Dawn Van Dyke
Phone: (571) 346-2439
Email: dvandyke@sequoiaproject.org

The Sequoia Project’s Annual Meeting to Draw Health IT Leaders Nationwide to Discuss Data Sharing Progress and the Path Forward

Event to be held December 5-6 in Gaylord National Harbor, Maryland

(Vienna, VA – November 16, 2017) – The Sequoia Project, the leading independent advocate for nationwide health data sharing, announced today that its annual meeting will be held on December 5-6, 2017 in Gaylord National Harbor, Maryland. The event will draw health IT leaders from across the United States for an update on The Sequoia Project’s programs and initiatives.

Highlights from this year’s event will include:

  • Updates from Carequality, the eHealth Exchange and RSNA Image Share Validation
  • Presentations from recognized experts such as Micky Tripathi, CEO of Massachusetts eHealth Collaborative, and Genevieve Morris, Principal Deputy National Coordinator for Health IT for the Office of the National Coordinator for Health IT
  • Lessons learned from experts implementing health IT interoperability throughout the country
  • Interactive workshops outlining the way ahead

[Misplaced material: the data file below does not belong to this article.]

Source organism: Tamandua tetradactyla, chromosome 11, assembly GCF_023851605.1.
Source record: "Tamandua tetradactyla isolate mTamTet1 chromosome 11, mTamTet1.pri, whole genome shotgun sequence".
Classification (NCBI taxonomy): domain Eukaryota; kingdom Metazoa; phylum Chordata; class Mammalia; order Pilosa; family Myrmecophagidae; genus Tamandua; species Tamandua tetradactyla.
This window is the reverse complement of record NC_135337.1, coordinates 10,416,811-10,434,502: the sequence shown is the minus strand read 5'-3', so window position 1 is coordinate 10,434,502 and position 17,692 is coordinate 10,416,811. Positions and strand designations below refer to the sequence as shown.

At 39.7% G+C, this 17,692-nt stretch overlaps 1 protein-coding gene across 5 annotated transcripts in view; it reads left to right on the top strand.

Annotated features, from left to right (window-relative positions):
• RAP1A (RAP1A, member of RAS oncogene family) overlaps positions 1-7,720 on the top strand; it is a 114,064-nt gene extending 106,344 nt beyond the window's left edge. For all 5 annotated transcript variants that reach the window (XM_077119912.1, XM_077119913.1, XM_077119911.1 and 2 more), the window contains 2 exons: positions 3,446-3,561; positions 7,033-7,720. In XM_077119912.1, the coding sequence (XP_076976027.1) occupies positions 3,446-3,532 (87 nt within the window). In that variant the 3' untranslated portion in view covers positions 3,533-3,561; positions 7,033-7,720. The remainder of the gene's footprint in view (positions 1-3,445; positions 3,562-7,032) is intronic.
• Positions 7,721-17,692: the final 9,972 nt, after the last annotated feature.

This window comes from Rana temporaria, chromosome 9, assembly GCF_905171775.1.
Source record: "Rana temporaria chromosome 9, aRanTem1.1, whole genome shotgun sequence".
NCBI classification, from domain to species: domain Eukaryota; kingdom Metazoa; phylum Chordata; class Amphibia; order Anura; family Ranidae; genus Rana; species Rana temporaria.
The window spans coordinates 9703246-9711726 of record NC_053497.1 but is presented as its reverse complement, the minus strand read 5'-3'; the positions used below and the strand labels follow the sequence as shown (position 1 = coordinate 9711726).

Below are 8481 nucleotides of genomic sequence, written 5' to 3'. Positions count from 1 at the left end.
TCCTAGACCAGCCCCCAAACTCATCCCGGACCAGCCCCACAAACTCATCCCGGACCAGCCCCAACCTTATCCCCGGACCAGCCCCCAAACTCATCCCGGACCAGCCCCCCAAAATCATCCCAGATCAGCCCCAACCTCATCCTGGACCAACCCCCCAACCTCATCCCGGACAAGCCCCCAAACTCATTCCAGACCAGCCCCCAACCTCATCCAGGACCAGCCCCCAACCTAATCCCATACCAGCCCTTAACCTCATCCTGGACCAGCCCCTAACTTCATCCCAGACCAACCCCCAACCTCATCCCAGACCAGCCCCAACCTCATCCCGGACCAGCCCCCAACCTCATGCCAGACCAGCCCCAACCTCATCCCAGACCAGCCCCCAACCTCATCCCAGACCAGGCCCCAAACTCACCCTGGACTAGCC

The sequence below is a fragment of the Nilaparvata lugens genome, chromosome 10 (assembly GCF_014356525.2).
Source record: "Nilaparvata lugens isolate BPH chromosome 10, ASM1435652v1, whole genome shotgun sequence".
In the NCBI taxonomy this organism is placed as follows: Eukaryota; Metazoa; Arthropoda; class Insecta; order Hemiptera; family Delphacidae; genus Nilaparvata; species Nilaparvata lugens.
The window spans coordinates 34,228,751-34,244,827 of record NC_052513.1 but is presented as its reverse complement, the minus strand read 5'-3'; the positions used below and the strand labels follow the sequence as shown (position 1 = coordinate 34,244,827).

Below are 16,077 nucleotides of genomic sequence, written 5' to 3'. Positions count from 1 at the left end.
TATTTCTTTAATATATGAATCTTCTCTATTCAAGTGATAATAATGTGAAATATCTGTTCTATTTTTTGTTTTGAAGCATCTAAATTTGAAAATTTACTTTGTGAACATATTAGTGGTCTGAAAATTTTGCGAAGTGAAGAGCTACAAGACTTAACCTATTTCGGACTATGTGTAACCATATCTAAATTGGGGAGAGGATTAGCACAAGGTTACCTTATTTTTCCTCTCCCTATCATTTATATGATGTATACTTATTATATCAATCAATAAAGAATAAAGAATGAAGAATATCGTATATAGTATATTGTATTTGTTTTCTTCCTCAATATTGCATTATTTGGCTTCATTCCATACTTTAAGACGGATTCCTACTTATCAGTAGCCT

• Networking with current and potential health data sharing partners

The meeting will be held at the Gaylord National Resort & Convention Center, located outside of Washington, DC.  Details and a complete agenda can be viewed online at https://sequoiaproject.org/annual-meeting

Panels and topics will include:

  • Carequality’s Path to Nationwide Connectivity
  • The 21st Century Cures Act and You: Trusted Exchange Framework and Common Agreement
  • Drowning in Data: Clinical Content Requirements for Success

“This has been an eventful year for The Sequoia Project, as we move toward our goal of comprehensive nationwide interoperability,” said Mariann Yeager, CEO of The Sequoia Project. “Our members are making health data interoperability history and we look forward to celebrating our collective successes and setting the course for progress in 2018 and beyond.”

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About The Sequoia Project

The Sequoia Project is a non-profit, 501c3, public-private collaborative chartered to advance implementation of secure, interoperable nationwide health information exchange. The Sequoia Project supports multiple, independent health IT interoperability initiatives, most notably: the eHealth Exchange, a rapidly growing health data sharing community of exchange partners sharing under a common trust framework and a common set of rules; and Carequality, which is a national-level, consensus-built, common interoperability framework to interconnect and enable exchange between and among existing data sharing networks, much like the telecommunications industry did for linking cell phone networks. For more information about The Sequoia Project and its initiatives, visit www.sequoiaproject.org. Follow The Sequoia Project on Twitter: @SequoiaProject.

Media Contact